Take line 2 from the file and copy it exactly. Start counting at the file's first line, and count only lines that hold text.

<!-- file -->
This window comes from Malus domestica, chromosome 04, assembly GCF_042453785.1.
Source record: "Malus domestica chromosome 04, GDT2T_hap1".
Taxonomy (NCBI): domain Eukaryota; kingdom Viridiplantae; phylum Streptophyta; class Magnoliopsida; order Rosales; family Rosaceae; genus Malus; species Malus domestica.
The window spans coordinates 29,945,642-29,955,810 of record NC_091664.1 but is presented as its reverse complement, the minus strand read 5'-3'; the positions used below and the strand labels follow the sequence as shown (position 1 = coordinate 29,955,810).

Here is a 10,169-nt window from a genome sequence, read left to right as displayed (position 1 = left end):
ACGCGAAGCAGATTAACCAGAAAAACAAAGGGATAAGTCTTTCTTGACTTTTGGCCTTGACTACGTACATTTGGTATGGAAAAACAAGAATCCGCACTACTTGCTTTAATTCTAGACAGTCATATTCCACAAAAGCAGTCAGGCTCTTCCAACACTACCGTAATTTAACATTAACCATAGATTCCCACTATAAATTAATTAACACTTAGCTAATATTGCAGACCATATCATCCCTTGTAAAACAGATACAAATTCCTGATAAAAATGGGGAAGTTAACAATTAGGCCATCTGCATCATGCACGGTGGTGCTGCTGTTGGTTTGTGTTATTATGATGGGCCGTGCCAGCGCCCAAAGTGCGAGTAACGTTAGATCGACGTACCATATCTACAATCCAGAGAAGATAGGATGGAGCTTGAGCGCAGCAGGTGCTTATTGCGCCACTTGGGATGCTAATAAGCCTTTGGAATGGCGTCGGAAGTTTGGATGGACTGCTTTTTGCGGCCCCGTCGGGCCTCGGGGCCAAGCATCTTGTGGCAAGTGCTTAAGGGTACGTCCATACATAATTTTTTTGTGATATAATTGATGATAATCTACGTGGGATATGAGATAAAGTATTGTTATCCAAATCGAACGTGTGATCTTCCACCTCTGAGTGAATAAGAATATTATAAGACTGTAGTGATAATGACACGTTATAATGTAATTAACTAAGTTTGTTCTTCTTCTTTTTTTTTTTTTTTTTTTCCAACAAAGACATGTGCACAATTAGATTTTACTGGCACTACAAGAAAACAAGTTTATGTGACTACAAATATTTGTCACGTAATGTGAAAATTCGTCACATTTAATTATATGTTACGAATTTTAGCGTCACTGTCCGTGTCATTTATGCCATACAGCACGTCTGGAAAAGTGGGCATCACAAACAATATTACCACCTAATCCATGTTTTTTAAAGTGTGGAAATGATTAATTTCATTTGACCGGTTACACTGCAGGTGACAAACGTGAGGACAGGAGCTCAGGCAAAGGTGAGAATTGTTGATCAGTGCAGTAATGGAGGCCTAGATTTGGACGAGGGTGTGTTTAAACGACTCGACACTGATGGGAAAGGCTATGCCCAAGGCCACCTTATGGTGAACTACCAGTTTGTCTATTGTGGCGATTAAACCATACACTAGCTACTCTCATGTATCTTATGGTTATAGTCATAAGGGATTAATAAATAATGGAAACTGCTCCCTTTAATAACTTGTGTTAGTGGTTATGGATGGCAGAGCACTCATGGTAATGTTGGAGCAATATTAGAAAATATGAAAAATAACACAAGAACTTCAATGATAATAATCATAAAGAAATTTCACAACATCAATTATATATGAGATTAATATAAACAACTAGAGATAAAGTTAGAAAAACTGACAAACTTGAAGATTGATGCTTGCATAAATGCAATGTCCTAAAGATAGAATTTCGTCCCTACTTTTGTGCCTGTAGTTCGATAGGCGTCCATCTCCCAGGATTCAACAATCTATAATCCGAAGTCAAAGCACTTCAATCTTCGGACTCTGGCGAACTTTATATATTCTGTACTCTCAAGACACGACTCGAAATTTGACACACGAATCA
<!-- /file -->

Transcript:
Source record: "Malus domestica chromosome 04, GDT2T_hap1".